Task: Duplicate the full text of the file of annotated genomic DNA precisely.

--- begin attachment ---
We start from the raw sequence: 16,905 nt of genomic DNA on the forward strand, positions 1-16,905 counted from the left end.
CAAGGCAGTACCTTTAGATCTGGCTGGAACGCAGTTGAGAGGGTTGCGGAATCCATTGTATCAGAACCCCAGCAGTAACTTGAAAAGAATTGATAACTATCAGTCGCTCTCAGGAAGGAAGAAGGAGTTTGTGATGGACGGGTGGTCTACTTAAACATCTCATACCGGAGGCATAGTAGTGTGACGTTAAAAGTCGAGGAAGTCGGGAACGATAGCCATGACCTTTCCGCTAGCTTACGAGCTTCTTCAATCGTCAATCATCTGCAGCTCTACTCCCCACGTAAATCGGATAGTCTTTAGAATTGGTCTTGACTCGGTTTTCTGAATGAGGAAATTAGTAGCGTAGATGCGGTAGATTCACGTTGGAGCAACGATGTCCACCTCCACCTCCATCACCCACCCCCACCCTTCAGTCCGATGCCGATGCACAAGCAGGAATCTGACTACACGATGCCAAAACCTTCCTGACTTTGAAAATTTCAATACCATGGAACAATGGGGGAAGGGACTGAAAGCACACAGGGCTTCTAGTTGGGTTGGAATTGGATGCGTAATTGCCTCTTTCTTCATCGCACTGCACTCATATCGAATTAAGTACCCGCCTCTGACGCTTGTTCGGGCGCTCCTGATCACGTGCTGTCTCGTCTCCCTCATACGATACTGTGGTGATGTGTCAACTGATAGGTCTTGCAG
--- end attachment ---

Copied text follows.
We start from the raw sequence: 16,905 nt of genomic DNA on the forward strand, positions 1-16,905 counted from the left end.
CAAGGCAGTACCTTTAGATCTGGCTGGAACGCAGTTGAGAGGGTTGCGGAATCCATTGTATCAGAACCCCAGCAGTAACTTGAAAAGAATTGATAACTATCAGTCGCTCTCAGGAAGGAAGAAGGAGTTTGTGATGGACGGGTGGTCTACTTAAACATCTCATACCGGAGGCATAGTAGTGTGACGTTAAAAGTCGAGGAAGTCGGGAACGATAGCCATGACCTTTCCGCTAGCTTACGAGCTTCTTCAATCGTCAATCATCTGCAGCTCTACTCCCCACGTAAATCGGATAGTCTTTAGAATTGGTCTTGACTCGGTTTTCTGAATGAGGAAATTAGTAGCGTAGATGCGGTAGATTCACGTTGGAGCAACGATGTCCACCTCCACCTCCATCACCCACCCCCACCCTTCAGTCCGATGCCGATGCACAAGCAGGAATCTGACTACACGATGCCAAAACCTTCCTGACTTTGAAAATTTCAATACCATGGAACAATGGGGGAAGGGACTGAAAGCACACAGGGCTTCTAGTTGGGTTGGAATTGGATGCGTAATTGCCTCTTTCTTCATCGCACTGCACTCATATCGAATTAAGTACCCGCCTCTGACGCTTGTTCGGGCGCTCCTGATCACGTGCTGTCTCGTCTCCCTCATACGATACTGTGGTGATGTGTCAACTGATAGGTCTTGCAG